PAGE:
Drinking Buddies is set in and around the working and running of a brewery, where Kate (Olivia Wilde) and Luke (Jake Johnson) are co-workers. She’s in a relationship with a wealthy older man (Ron Livingston) and his fiancé (Anna Kendrick) is keen to get their wedding plans moving along. Their friendship is very strong and they have a lot of similar interests, such as the beer they produce and they both share similar playful senses of humour. Their lifestyles revolve around drinking with their co-workers, and for the audience its hard to know whether or not what they share is friendship or something that little bit more.
The film is directed and produced by Joe Swanberg and is an honest and real depiction of friendships and relationships amongst late twenty-somethings. There is sexual tension, tomboyish playfulness and blurred lines around the line drawn between men and women who just enjoy each other’s company. The drama you witness within Drinking Buddies feels real and void of any “film like” over- dramatization; no dramatic realization that one person is with the wrong partner, and no overly thought out inner battles over whether or not each character should be with one another. Some would say it is exactly how you or I would deal with the various situations that present themselves – sit on them until absolutely necessary then apologize profusely! – With the right balance of humour, relatable trials and tribulations of modern day relationships and that awkward feeling where you’re pretty sure there’s underlying sexual tension between you and a friend – this film manages to capture issues that often burden the general public more than anything and yet depict it in such an enjoyable way.
Olivia Wilde and Jake Johnson are incredibly believable as the lead characters who share this surface based brother/sister /best friend style friendship; and a lot of this is to do with the heavily improvised scenes which not only make the audience feel like they’re catching a glimpse through the keyhole of a group of peoples lives but also help you to dispel any potential distaste towards Wildes beautiful and likeable girl next door persona. You can understand why Luke likes Kate, she’s one of the boys, and is always the one up for some fun. What you do question within this film is why there isn’t any suspicion or doubt from each of their characters other halves. Their tactile approaches to each other can be a little hard to swallow sometimes and yet you’re still routing to see if they eventually take the brave step to cross that all important line.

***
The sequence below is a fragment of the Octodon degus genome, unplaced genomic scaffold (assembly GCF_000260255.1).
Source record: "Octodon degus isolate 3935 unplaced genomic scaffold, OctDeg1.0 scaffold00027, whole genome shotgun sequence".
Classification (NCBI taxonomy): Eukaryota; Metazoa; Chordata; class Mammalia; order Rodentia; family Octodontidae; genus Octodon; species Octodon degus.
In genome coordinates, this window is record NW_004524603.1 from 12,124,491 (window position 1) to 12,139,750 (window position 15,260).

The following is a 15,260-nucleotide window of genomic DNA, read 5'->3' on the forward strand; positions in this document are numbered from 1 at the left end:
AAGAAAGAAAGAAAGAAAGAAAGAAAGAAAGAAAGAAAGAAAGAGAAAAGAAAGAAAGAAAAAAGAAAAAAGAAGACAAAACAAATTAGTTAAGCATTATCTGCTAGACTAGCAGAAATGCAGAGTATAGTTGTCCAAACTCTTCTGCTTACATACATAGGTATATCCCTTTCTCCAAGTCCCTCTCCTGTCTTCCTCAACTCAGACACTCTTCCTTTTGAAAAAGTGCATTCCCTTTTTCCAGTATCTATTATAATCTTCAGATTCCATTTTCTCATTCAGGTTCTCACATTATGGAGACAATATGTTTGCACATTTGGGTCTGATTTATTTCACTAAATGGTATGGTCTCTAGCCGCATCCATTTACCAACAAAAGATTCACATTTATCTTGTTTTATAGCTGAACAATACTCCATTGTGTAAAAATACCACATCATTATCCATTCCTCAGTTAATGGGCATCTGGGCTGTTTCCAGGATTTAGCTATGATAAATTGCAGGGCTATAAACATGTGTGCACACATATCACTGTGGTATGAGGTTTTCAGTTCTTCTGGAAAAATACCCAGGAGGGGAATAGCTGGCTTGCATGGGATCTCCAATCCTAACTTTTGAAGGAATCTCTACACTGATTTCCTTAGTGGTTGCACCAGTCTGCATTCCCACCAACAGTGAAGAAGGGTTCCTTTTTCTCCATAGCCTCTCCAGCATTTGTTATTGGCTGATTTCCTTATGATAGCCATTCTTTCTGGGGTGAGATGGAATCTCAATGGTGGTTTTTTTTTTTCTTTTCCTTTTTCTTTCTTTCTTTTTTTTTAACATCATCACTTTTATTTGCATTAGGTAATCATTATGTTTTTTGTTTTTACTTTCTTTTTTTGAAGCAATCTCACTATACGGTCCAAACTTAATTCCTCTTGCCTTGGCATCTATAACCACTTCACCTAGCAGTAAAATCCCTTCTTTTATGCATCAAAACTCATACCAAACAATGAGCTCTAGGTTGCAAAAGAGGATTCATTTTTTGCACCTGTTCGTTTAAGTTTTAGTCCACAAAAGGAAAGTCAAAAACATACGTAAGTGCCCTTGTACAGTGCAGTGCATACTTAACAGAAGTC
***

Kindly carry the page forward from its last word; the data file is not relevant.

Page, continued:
What these characters represent is often the realistic approach to potentially something better suited to ones self. Its clear to the audience that Luke and Kate would be perfect for each other, yet they never dare to do anything more than think about it. You will leave this film questioning whether or not there are regrets about someone or something that you have had the opportunity to pursue in days gone by, and having taken the safer option, maybe regretted after.
What the director manages to do with Drinking Buddies, is give its audience a glimpse into the days of the lives of people not so different to you and I, everyday jobs and simple pleasures that we all have, essentially, life is a simple construct and sometimes its not really worth the complication. With this in mind Swanberg delivers a film that is fun to watch, quirky in its own right and most importantly get you thinking. Its style is simple and poignant, so wont be everyone’s cup of tea, not much happens throughout, but what does happen manages to get you routing for those you’re watching, laughing at similarities that you most likely will see in yourself, and leaving hopefully with a smile on your face.
Drinking Buddies hits cinemas 1st November.